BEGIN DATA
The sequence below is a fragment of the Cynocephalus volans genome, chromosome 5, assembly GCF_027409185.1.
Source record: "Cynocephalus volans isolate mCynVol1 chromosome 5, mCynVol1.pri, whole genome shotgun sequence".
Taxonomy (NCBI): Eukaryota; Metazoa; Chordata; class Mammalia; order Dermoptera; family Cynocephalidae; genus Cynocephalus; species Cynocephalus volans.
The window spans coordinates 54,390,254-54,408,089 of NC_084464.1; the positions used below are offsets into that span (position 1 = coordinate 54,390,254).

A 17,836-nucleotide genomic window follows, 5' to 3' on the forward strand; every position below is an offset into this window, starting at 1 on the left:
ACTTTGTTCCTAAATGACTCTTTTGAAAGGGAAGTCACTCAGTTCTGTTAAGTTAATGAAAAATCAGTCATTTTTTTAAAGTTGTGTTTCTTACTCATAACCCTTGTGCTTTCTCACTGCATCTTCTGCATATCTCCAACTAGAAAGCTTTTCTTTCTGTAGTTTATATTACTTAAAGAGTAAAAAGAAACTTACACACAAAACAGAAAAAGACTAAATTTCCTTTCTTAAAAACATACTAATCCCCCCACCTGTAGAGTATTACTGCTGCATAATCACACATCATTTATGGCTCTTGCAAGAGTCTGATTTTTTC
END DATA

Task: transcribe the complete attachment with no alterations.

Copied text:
The sequence below is a fragment of the Cynocephalus volans genome, chromosome 5, assembly GCF_027409185.1.
Source record: "Cynocephalus volans isolate mCynVol1 chromosome 5, mCynVol1.pri, whole genome shotgun sequence".
Taxonomy (NCBI): Eukaryota; Metazoa; Chordata; class Mammalia; order Dermoptera; family Cynocephalidae; genus Cynocephalus; species Cynocephalus volans.
The window spans coordinates 54,390,254-54,408,089 of NC_084464.1; the positions used below are offsets into that span (position 1 = coordinate 54,390,254).

A 17,836-nucleotide genomic window follows, 5' to 3' on the forward strand; every position below is an offset into this window, starting at 1 on the left:
ACTTTGTTCCTAAATGACTCTTTTGAAAGGGAAGTCACTCAGTTCTGTTAAGTTAATGAAAAATCAGTCATTTTTTTAAAGTTGTGTTTCTTACTCATAACCCTTGTGCTTTCTCACTGCATCTTCTGCATATCTCCAACTAGAAAGCTTTTCTTTCTGTAGTTTATATTACTTAAAGAGTAAAAAGAAACTTACACACAAAACAGAAAAAGACTAAATTTCCTTTCTTAAAAACATACTAATCCCCCCACCTGTAGAGTATTACTGCTGCATAATCACACATCATTTATGGCTCTTGCAAGAGTCTGATTTTTTC